Basic Raw Conversion 2017

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designdog
designdog Senior Member • Posts: 1,073
Basic Raw Conversion 2017

As the year ends, I suppose many photographers, like me, are taking another look at their raw processing tools and workflow. Fairly normal at this time of year, as we begin cataloging, storing, and backing up the year’s shoots - but certainly mitigated this year with Adobe’s recent Lightroom strategy and the plethora of new and updated raw processing applications available. I admit to falling into this frenzy, in which confusion I find myself asking questions I thought I had answered years ago.

In my mind I would like to separate the process into four elements:

  • cataloging/file management
  • raw conversion
  • pixel editing
  • output.

For this posting let's concentrate on the middle two.

To me, raw conversion is the conversion of a camera’s raw file into a pixel based file, be it jpeg, tiff, or psd. We start with raw files because they grant us the greatest amount of flexibility and control in dealing with the image the camera has captured.

Now - here is where my head starts to hurt. Where does the line between a raw file and a pixel file form? Correspondingly, where is it best to do certain edits, such as tone, sharpening, curves, etc?

Three examples to illustrate my quandary:

  1. Open an NEF (Nikon raw file) in Bridge to bring up ACR, and perform all the edits you can there, which I assume are edits on raw files. Open the image into Photoshop, and I assume you are now making edits on a pixel basis, not on a raw file.
  2. In Lightroom make some edits on a Nikon raw file, then select transfer to DXO PhotoLab. In this case none of the Lightroom edits are preserved, and you are looking at a genuine raw file in DXO to edit again.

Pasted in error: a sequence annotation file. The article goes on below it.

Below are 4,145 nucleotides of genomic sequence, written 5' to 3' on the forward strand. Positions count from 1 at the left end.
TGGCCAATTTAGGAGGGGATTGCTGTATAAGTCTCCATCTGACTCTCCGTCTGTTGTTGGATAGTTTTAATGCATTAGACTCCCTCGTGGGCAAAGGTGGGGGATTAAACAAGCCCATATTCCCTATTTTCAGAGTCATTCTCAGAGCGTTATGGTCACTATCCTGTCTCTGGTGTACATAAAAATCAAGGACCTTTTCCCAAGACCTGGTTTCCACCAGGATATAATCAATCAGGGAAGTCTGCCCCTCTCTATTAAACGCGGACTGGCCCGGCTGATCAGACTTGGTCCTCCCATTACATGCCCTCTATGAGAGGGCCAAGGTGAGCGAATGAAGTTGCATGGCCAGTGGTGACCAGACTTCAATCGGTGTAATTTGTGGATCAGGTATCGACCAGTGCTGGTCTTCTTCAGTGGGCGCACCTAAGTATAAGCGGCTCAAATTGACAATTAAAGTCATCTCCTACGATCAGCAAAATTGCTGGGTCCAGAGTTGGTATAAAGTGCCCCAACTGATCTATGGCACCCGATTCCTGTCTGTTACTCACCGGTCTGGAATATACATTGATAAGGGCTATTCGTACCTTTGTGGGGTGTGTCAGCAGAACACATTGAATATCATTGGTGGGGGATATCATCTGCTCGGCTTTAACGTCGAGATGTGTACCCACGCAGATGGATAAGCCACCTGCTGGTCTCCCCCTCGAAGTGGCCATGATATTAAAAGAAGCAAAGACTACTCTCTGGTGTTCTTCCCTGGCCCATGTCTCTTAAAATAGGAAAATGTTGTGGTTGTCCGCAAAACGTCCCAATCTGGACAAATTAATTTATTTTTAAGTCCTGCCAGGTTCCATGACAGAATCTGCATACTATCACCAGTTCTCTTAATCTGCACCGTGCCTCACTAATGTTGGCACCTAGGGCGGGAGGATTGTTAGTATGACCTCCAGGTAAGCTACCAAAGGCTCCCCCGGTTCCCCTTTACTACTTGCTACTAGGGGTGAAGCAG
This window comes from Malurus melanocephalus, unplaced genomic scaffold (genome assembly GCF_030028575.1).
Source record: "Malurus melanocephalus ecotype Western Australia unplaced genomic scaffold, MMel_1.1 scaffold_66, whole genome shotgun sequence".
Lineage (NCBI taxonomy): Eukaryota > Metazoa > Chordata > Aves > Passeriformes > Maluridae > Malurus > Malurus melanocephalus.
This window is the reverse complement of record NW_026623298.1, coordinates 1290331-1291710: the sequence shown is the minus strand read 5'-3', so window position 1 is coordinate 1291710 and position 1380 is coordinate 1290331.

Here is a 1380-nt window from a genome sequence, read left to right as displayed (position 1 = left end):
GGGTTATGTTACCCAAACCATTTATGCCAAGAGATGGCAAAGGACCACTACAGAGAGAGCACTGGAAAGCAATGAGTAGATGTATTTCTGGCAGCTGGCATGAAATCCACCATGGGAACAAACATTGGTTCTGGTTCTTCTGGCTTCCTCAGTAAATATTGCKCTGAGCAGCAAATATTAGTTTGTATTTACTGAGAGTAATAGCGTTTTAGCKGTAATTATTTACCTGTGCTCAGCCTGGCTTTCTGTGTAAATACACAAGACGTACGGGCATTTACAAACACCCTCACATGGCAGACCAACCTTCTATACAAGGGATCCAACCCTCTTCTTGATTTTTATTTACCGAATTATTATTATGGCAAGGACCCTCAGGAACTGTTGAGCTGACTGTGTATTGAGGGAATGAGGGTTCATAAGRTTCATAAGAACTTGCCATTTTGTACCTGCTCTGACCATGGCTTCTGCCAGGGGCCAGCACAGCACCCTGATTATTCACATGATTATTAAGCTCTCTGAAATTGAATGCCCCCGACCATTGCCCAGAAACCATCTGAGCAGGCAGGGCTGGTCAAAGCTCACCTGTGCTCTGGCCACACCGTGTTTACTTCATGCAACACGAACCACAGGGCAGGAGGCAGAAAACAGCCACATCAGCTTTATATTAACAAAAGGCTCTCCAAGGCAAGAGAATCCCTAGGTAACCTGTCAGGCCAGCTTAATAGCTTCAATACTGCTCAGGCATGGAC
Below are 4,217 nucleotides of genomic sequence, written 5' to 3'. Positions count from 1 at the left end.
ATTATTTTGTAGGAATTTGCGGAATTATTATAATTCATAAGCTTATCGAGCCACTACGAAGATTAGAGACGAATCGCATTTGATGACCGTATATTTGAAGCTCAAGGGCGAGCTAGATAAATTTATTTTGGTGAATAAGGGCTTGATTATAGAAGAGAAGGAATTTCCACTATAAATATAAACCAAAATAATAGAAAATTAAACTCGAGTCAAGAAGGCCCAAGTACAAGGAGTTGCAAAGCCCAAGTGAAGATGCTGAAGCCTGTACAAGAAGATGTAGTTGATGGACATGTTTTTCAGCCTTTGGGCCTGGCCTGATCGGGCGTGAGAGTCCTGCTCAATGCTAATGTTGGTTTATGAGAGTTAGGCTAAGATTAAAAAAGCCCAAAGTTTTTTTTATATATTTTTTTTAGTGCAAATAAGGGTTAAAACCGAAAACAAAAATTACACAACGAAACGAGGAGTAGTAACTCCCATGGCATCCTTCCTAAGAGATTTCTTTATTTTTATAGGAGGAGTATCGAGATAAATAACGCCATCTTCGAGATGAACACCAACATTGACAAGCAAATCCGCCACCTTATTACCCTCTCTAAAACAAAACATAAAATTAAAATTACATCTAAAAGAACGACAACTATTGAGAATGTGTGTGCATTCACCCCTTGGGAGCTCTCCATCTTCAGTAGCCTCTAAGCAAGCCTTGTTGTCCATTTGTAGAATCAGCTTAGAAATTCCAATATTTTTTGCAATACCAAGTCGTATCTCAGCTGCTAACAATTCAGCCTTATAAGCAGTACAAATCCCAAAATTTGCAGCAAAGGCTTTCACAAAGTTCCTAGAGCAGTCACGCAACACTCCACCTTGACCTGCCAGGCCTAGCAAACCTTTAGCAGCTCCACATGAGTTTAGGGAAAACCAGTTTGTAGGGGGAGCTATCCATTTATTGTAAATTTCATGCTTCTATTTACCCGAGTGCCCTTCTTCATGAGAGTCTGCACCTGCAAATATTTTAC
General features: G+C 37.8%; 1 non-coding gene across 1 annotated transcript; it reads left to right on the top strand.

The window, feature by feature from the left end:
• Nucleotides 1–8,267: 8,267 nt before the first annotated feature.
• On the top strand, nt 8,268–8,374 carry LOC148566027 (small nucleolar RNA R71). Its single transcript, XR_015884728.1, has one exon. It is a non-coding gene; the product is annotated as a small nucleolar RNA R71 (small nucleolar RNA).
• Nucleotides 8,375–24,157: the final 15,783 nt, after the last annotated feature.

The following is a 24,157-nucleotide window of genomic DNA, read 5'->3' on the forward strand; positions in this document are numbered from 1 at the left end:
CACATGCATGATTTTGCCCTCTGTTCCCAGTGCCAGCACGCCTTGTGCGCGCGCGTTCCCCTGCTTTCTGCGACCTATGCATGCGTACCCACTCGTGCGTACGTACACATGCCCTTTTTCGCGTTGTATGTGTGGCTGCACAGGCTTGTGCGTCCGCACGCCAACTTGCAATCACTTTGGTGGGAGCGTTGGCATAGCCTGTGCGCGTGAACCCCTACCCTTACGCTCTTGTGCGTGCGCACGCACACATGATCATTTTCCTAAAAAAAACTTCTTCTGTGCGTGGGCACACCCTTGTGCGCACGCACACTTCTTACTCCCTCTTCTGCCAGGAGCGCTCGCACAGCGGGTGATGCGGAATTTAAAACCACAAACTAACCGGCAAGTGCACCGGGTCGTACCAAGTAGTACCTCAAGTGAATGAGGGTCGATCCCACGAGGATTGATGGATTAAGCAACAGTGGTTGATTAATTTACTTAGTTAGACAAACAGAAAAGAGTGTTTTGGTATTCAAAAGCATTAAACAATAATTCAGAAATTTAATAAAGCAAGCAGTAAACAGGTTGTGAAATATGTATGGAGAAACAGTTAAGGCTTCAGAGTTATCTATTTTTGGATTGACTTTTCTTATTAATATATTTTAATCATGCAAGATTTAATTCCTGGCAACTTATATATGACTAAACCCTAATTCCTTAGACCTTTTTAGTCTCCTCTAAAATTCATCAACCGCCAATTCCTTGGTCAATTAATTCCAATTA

3. As above, except chose Edit Photo With in Lightroom, and select, say, Luminar. At this point you can save out to a tiff file, and be taken to Luminar to perform pixel edits.

While all of this is great, etc. it seems to me that the recent focus is on pixel based bells and whistles, and not the fundamental converting of camera raw files. In fact, I don’t see any significant improvements in this process for the past several years. With all of the advancements in sensor technology, etc. it seems that there is a disconnect here.

Am I wrong about this? Let me know then, what is the best pure raw processor available in 2017? Separate the pixel based tweeks and geegaws from the “art” of raw conversion. What software is out there that is going to make your Nikon (or whatever) raw file look the best, incorporating the basic tools that measurably improve a raw file - before moving on to pixel enhancements?

 designdog's gear list:designdog's gear list
Leica Q Nikon D3S Nikon D5 Nikon AF-S Nikkor 14-24mm f/2.8G ED Nikon AF-S Nikkor 24-70mm f/2.8G ED +15 more
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